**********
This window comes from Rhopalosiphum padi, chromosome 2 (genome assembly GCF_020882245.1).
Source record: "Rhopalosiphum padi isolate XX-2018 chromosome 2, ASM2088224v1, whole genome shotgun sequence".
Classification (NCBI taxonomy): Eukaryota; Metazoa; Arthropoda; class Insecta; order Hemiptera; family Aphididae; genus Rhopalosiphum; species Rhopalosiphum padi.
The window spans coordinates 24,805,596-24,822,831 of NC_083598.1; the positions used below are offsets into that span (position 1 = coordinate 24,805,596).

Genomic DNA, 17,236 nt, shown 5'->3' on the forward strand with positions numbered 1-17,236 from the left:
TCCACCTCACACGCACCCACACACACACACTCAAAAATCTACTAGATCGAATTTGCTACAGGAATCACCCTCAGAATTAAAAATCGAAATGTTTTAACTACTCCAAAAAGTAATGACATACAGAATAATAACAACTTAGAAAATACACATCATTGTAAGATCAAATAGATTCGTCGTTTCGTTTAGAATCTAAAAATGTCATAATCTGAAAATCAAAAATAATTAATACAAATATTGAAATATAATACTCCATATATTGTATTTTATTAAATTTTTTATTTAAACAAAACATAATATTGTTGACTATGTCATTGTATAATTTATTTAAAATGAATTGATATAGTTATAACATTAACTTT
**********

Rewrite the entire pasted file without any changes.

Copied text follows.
This window comes from Rhopalosiphum padi, chromosome 2 (genome assembly GCF_020882245.1).
Source record: "Rhopalosiphum padi isolate XX-2018 chromosome 2, ASM2088224v1, whole genome shotgun sequence".
Classification (NCBI taxonomy): Eukaryota; Metazoa; Arthropoda; class Insecta; order Hemiptera; family Aphididae; genus Rhopalosiphum; species Rhopalosiphum padi.
The window spans coordinates 24,805,596-24,822,831 of NC_083598.1; the positions used below are offsets into that span (position 1 = coordinate 24,805,596).

Genomic DNA, 17,236 nt, shown 5'->3' on the forward strand with positions numbered 1-17,236 from the left:
TCCACCTCACACGCACCCACACACACACACTCAAAAATCTACTAGATCGAATTTGCTACAGGAATCACCCTCAGAATTAAAAATCGAAATGTTTTAACTACTCCAAAAAGTAATGACATACAGAATAATAACAACTTAGAAAATACACATCATTGTAAGATCAAATAGATTCGTCGTTTCGTTTAGAATCTAAAAATGTCATAATCTGAAAATCAAAAATAATTAATACAAATATTGAAATATAATACTCCATATATTGTATTTTATTAAATTTTTTATTTAAACAAAACATAATATTGTTGACTATGTCATTGTATAATTTATTTAAAATGAATTGATATAGTTATAACATTAACTTT